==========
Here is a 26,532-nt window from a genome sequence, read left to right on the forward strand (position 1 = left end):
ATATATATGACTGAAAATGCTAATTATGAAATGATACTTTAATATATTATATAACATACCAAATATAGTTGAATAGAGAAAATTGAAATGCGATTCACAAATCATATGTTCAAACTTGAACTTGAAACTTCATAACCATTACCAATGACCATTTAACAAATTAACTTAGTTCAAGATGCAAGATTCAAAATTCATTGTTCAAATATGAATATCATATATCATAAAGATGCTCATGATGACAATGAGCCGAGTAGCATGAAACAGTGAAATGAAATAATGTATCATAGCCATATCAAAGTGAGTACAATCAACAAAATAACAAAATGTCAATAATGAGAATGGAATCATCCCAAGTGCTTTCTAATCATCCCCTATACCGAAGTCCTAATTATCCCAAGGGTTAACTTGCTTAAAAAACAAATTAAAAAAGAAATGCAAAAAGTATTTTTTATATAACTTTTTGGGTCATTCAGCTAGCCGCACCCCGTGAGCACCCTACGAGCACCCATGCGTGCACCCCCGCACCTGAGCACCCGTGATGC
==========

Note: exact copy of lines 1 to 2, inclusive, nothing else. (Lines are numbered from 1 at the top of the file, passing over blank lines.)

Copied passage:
Here is a 26,532-nt window from a genome sequence, read left to right on the forward strand (position 1 = left end):
ATATATATGACTGAAAATGCTAATTATGAAATGATACTTTAATATATTATATAACATACCAAATATAGTTGAATAGAGAAAATTGAAATGCGATTCACAAATCATATGTTCAAACTTGAACTTGAAACTTCATAACCATTACCAATGACCATTTAACAAATTAACTTAGTTCAAGATGCAAGATTCAAAATTCATTGTTCAAATATGAATATCATATATCATAAAGATGCTCATGATGACAATGAGCCGAGTAGCATGAAACAGTGAAATGAAATAATGTATCATAGCCATATCAAAGTGAGTACAATCAACAAAATAACAAAATGTCAATAATGAGAATGGAATCATCCCAAGTGCTTTCTAATCATCCCCTATACCGAAGTCCTAATTATCCCAAGGGTTAACTTGCTTAAAAAACAAATTAAAAAAGAAATGCAAAAAGTATTTTTTATATAACTTTTTGGGTCATTCAGCTAGCCGCACCCCGTGAGCACCCTACGAGCACCCATGCGTGCACCCCCGCACCTGAGCACCCGTGATGC